Concentrate, here comes the science part
23.05.2009 25 °C
Everyone has seen the pictures of the indigenous land-side wildlife of the Galápagos (big tortoises, blue footed boobies, marine iguanas et al - more about these guys soon). What's not quite as commonly known is that there is an astonishingly rich underwater world which is even better preserved than the topside ones.
The Galápagos islands straddle the Equator line (most of the southern islands are below but Wolf and Darwin are above), so you would naturally expect the water to be quite toasty. This isn't necessarily the case though, as the islands are at the junction of several large oceanic currents - the Panama current coming from the northeast (warm water), the transPacific coming from the west (warm water), and crucially, the Humboldt current coming from the south. This is the key current, that sweeps in all the way from Antarctica up the coast of South America, bringing cold water, rich in nutrients. And penguins...
The cold water brings nutrients, which are eaten by the microscopic shrimp and such. Who are in turn eaten by the little fishies. Who are eaten by the hand size fish. Who are then eaten by the big game fish... and the sharks!
Wolf and Darwin are, as previously mentioned, the two northernmost islands of the archipelago. They are geologically distinct to the other islands, being part of the Cocos tectonic plate rather than the Nazca plate, and formed by the subjunction zone between these two plates slipping over each other. The islands are uninhabited by people, and just look like big rocks in the sea with masses of bird colonies on top. These are two of the most revered sites among scuba divers, to be spoken of in hushed terms. The access to the islands is restricted so much that less than three thousand people dive them every year. We have a dive briefing the night before, where we are told to expect currents, lots of fish, and hopefully some sharks. We go to bed, beyond excited.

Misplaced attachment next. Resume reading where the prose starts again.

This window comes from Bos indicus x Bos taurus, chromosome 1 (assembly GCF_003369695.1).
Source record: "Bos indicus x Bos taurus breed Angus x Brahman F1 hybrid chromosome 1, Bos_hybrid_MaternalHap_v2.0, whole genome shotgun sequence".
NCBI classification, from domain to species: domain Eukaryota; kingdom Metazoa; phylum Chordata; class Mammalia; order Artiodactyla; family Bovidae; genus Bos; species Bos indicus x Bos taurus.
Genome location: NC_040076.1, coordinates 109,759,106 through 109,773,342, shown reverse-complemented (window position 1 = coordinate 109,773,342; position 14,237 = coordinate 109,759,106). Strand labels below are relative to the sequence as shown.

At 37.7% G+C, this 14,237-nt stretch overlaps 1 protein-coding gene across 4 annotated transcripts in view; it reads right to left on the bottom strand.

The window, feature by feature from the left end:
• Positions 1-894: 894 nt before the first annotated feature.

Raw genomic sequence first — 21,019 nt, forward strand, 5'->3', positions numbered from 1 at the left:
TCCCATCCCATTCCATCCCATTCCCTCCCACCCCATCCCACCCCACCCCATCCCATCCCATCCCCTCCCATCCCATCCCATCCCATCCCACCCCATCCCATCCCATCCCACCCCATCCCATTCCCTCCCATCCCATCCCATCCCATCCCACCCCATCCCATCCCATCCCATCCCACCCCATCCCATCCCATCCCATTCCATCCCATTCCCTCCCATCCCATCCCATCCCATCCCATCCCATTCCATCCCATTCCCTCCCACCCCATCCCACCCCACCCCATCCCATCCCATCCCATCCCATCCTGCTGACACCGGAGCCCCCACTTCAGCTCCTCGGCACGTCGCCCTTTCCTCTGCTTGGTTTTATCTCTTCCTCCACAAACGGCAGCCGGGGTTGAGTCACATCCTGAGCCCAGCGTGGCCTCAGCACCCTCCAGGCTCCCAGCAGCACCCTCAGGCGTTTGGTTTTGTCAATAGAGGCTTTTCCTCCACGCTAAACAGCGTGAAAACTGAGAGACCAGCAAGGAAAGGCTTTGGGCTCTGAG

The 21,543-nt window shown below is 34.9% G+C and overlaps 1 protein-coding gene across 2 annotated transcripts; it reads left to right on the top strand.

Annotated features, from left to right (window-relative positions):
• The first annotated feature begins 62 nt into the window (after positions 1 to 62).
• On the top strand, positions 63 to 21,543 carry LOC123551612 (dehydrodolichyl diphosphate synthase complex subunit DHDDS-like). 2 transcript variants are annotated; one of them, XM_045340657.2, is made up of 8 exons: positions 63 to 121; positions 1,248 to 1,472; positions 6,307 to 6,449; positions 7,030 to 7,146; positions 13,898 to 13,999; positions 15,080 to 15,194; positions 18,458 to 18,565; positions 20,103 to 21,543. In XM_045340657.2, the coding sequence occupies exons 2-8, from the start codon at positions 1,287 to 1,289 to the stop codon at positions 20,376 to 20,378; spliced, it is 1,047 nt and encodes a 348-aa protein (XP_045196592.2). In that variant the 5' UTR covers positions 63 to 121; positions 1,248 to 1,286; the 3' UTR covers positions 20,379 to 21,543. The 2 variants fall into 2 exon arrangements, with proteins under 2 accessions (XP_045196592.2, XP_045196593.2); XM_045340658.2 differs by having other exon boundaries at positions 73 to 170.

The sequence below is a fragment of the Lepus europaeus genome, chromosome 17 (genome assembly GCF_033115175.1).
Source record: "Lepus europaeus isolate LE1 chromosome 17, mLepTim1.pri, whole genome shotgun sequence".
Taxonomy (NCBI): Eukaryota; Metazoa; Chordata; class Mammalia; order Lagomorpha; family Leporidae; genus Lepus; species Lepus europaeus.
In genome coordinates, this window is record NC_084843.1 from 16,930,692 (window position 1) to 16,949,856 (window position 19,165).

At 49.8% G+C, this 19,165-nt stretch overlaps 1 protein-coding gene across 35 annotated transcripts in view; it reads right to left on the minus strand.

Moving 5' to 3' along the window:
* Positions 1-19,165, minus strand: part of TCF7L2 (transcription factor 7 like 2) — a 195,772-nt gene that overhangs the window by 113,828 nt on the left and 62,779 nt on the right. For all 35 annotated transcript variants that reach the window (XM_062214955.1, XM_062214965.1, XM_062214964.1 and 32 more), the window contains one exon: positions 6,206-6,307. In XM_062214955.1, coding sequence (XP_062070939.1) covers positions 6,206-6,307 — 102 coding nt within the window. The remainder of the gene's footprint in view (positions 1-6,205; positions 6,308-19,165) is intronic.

We're out of bed before the morning wake-up bell has started ringing. A quick breakfast and a more detailed dive briefing and we are in the water. Today the current is only mild, so we drift along at about 60ft above the tumble landslide that falls into the deep. We start to see some sharks - firstly the small Galápagos sharks (about 1-2 metres long), then some larger hammerheads (2-3m) (note - not dangerous to people unless you cut your leg off or something... just a little disconcerting). I have floated forward in the group to be the point man, even ahead of the divemasters. I turn around to check that my buddy Angi is OK and still where I think she is, and when I face forward again my brain almost stops. I can't believe what I am seeing. Coming directly towards us is a huge whale shark - 40ft of harmless, beautiful beastie. People construct entire dive trips around these things and quite often fail to see them. We had hoped to see one in Belize or Honduras but weren't lucky enough then. And one has just snuck up on us. It's huge, as big as a fortress, as big as the sky. I hold my breath (they don't like bubbles so much) as it effortlessly drifts towards us, close, closer than people are supposed to get to them. Less than 3m and it glides past us, its huge body surmounted by a load of remoras hanging on to the tail. It's probably a female, here to get the remoras cleaned off by cherry-picking smaller sharks. I hang there, motionless, speechless, as the divemasters frantic tank ting-tinging alerts the rest of the group that Mrs Big has arrived. She's past us in what seems like seconds. Some of the group are haring off after it but Angi and I just hang there, not really knowing how to process the information. Then we high-five, hug and grin like idiots.
A week later, it still seems like a dream.
(Note - we don´t have any pictures/videos unfortunately due to the lack of an underwater camera (and also the lack of a working computer) - any donations from our kind new friends gratefully received!)
(update 16-06 - we have some photos very kindly courtesy of Dave from our trip! Links are
Depicting a whale shark, a hammerhead, an eagle ray, a dolphin, me, a turtle, a sea lion, a penguin and the brooding Wolf landscape.
Thanks Dave & Nicki!)